What Every Woman Should Know About Fibroid Tumors

What Every Woman Should Know About Fibroid Tumors

Stix Team
6 minute read

There’s still a lot to be discovered about fibroid tumors. Underlying causes remain unknown, but there is some evidence that certain factors can increase your risk of developing fibroid tumors. We will discuss the types of fibroid tumors, signs and symptoms of the condition, and different management techniques.

Defining fibroids

Fibroids are abnormal, yet benign growths that develop in or on your uterus. Several names exist for the same condition. Fibroid tumors are also called leiomyomas, myomas, uterine myomas, and fibromas. Hormones, specifically estrogen and progesterone, are thought to be on of the main contributors to fibroid growth. Fibroids are also known to genetic with several female members in a family having them. Fibroid tumors can also appear when you can become pregnant (the childbearing years) because levels of estrogen and progesterone are higher, though can occur at any time throughout the reproductive years. These hormones have an impact on fibroid growth. Complications due to fibroids that can occur during pregnancy include:

  • The increased risk of needing a c-section 

  • The baby is breech (bottom or feet first in the womb) 

  • The placenta breaks from the wall of the uterus and reduces the oxygen getting to the baby (placental abruption) 

  • Delivery could occur prior to your due date, or can be preterm.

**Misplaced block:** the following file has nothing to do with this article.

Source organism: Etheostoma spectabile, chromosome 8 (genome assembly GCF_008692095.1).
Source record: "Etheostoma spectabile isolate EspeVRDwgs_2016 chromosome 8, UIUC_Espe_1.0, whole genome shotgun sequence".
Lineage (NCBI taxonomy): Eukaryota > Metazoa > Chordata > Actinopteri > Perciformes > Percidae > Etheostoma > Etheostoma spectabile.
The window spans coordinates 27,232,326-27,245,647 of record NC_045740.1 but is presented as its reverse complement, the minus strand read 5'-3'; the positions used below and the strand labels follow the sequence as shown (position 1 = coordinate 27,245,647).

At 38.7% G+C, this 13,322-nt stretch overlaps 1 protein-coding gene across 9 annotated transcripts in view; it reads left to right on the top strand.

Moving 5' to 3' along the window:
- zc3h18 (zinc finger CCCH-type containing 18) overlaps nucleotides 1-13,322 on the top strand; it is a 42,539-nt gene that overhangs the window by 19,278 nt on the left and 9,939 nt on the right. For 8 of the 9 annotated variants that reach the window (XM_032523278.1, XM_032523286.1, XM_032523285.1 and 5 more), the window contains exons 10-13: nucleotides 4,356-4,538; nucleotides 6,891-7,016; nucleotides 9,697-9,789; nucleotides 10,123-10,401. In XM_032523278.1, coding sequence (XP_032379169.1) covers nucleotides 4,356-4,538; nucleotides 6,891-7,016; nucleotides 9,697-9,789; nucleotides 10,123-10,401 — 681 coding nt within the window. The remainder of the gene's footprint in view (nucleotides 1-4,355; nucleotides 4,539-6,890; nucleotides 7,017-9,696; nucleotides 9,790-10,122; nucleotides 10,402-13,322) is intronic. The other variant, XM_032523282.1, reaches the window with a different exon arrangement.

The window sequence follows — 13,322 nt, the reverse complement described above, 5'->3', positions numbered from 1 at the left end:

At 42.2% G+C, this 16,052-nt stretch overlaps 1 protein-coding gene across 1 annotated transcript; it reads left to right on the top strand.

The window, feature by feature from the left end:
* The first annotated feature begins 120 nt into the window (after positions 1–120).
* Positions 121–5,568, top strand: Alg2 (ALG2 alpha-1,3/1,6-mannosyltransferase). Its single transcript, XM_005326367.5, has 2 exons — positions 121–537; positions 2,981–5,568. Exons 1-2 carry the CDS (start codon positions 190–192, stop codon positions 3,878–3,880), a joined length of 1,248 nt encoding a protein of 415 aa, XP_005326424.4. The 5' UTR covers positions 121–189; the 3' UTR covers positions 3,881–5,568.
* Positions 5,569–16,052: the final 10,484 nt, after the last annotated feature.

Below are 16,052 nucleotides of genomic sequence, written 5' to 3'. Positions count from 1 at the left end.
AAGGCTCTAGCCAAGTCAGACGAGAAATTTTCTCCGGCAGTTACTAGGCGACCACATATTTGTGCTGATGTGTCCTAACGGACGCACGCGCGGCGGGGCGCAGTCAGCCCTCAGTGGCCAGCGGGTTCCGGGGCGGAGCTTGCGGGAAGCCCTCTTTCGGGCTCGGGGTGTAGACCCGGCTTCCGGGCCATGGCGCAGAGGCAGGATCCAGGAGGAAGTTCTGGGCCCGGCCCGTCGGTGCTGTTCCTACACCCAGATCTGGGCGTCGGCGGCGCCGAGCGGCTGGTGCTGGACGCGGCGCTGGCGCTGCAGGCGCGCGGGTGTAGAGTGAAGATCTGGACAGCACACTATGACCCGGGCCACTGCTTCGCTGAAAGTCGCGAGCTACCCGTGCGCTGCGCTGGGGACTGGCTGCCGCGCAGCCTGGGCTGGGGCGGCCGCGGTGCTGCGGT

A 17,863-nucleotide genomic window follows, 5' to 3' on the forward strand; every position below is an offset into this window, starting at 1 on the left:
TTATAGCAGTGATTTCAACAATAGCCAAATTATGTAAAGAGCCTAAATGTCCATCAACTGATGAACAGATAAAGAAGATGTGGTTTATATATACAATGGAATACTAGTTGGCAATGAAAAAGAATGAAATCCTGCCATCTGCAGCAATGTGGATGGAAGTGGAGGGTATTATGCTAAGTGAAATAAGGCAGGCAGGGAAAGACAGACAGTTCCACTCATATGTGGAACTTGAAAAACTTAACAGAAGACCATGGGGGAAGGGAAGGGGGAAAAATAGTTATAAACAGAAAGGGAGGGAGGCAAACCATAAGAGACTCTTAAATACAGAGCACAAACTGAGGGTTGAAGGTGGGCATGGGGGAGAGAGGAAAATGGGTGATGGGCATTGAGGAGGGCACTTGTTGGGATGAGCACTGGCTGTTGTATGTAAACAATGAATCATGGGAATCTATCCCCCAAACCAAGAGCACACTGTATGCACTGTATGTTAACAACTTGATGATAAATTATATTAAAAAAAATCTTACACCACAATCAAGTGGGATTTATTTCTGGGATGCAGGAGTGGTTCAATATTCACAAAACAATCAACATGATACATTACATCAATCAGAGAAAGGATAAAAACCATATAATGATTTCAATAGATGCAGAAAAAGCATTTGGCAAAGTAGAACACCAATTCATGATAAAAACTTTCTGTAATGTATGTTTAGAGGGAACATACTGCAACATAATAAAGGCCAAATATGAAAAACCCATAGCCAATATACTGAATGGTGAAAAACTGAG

What is a fibroid tumor?

A fibroid tumor is an abnormal growth made of muscle cells and fibrous connective tissue. The type of fibroid tumor depends on its location in or on your uterus. The most common type of fibroid tumor is an intramural fibroid tumor. These develop within the muscular wall of the uterus. Intramural fibroids will cause the walls of the uterus to stretch, which can in turn narrow the uterine cavity (where a baby grows). This can then make it more difficult to get pregnant. . Subserosal fibroids are tumors located outside of the uterus, on the serosa. The uterus may appear larger on one side if these tumors grow large enough. Pedunculated fibroids are subserosal tumors that develop a stem. A less common type of tumor is a submucosal fibroid. These develop in the myometrium, the middle muscle layer of the uterus. 

How do you know if a fibroid is cancerous?

Fibroid tumors are typically benign, though it is possible for a benign fibroid to become cancerous. . Studies show that less than 1 in 1,000 women are affected. This rare type of fibroid tumor is known as leiomyosarcoma, also known as a uterine sarcoma. Diagnosing cancerous fibroid tumors can be challenging. If you have fibroids it is important that you work closely with your OBGYN. If there are indications that your fibroids may be cancerous, you may need to see an OBGYN that has special training in cancers, a Gynecologist Oncologist. There are a few different medication and surgical treatments for cancerous fibroids and your provider should work with you to come up with the best treatment decision for you.  

Signs and symptoms of fibroid tumors

There are many different symptoms that people experience if they have fibroids.. As with other conditions, several of the symptoms are not specific to just fibroids and often overlap.  It’s possible to be completely asymptomatic, or you might experience a variety of symptoms. Fibroid tumor symptoms include:

  • Severe abdominal pain (can be accompanied by pressure or swelling)